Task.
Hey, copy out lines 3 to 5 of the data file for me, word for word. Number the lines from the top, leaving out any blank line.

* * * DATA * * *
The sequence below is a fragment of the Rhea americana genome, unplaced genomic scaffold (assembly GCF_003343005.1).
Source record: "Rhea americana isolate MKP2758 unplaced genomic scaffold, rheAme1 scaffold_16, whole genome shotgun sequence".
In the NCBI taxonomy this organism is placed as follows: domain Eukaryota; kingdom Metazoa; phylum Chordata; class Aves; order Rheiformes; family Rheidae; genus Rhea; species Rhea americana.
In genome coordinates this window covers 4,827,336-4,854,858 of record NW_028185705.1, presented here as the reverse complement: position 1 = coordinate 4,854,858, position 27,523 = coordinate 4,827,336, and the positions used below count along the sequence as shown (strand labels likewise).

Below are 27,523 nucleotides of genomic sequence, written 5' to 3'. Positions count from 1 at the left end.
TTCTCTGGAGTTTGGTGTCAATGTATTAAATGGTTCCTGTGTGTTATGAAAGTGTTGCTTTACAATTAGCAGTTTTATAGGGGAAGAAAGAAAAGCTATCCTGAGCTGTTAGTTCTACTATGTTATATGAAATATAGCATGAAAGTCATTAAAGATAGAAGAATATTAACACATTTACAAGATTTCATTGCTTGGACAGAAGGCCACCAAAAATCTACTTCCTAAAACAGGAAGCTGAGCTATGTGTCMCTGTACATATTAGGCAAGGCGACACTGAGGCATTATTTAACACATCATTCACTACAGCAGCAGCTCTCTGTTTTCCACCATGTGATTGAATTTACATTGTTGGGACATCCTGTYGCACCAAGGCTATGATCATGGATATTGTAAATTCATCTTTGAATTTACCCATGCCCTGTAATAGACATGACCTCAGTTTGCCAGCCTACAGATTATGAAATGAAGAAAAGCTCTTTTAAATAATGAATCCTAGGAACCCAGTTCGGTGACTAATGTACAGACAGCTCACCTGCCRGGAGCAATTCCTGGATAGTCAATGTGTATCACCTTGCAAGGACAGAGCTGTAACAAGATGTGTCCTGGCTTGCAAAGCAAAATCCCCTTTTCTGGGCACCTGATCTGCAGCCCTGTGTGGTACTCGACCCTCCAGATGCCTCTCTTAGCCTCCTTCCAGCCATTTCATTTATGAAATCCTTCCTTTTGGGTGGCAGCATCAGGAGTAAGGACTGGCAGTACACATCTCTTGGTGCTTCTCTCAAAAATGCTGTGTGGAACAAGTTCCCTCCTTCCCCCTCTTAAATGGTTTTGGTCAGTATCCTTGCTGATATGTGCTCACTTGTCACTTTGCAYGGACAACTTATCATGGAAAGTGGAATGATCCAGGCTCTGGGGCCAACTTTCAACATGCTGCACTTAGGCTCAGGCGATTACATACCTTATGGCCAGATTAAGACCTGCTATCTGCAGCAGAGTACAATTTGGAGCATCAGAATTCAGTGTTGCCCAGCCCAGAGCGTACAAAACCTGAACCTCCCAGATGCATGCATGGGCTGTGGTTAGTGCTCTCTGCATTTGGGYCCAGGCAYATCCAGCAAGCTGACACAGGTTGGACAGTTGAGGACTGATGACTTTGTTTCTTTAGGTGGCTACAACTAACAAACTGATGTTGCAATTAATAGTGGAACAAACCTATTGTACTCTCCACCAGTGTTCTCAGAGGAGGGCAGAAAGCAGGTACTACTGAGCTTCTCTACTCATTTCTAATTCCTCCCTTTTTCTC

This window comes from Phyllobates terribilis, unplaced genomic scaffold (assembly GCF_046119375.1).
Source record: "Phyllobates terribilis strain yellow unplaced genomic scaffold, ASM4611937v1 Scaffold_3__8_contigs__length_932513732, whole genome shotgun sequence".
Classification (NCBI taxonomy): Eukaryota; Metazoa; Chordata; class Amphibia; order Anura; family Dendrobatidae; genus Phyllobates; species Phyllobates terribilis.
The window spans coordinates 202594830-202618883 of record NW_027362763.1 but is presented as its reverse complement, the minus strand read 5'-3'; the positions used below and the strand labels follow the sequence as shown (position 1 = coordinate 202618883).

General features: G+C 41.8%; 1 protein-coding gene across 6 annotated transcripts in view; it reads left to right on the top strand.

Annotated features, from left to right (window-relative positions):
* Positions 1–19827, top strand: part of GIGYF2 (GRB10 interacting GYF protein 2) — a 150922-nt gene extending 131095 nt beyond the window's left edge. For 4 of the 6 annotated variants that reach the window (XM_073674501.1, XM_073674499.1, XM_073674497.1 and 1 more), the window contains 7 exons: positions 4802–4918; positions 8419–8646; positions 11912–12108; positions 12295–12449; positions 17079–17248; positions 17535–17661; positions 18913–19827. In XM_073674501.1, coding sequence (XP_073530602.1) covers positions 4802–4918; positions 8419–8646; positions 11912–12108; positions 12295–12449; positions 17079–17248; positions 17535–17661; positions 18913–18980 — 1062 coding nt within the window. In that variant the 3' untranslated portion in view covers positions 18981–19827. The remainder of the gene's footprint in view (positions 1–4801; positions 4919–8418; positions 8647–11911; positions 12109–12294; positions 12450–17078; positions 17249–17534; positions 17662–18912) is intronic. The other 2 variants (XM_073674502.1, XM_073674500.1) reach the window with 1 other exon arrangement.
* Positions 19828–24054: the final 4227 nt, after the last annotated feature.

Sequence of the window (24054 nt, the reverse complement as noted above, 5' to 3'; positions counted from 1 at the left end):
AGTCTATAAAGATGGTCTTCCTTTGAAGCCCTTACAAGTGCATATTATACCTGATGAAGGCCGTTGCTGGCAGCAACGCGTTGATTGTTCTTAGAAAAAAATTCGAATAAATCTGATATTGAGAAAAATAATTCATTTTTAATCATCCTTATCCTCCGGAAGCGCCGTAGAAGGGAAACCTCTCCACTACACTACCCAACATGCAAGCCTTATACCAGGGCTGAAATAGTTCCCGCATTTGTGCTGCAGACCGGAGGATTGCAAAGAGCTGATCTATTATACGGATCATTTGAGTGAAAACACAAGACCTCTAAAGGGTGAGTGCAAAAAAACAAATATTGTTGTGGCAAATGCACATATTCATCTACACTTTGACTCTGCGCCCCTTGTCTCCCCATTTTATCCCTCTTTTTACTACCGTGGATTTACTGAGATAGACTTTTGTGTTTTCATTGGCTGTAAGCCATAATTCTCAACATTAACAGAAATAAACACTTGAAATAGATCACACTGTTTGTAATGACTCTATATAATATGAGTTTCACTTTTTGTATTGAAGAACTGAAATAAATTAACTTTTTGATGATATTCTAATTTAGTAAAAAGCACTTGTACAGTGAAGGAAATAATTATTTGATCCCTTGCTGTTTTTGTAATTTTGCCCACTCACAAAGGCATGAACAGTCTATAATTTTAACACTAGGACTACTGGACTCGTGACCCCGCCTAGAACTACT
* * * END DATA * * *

In the NCBI taxonomy this organism is placed as follows: domain Eukaryota; kingdom Metazoa; phylum Chordata; class Aves; order Rheiformes; family Rheidae; genus Rhea; species Rhea americana.
In genome coordinates this window covers 4,827,336-4,854,858 of record NW_028185705.1, presented here as the reverse complement: position 1 = coordinate 4,854,858, position 27,523 = coordinate 4,827,336, and the positions used below count along the sequence as shown (strand labels likewise).

Below are 27,523 nucleotides of genomic sequence, written 5' to 3'. Positions count from 1 at the left end.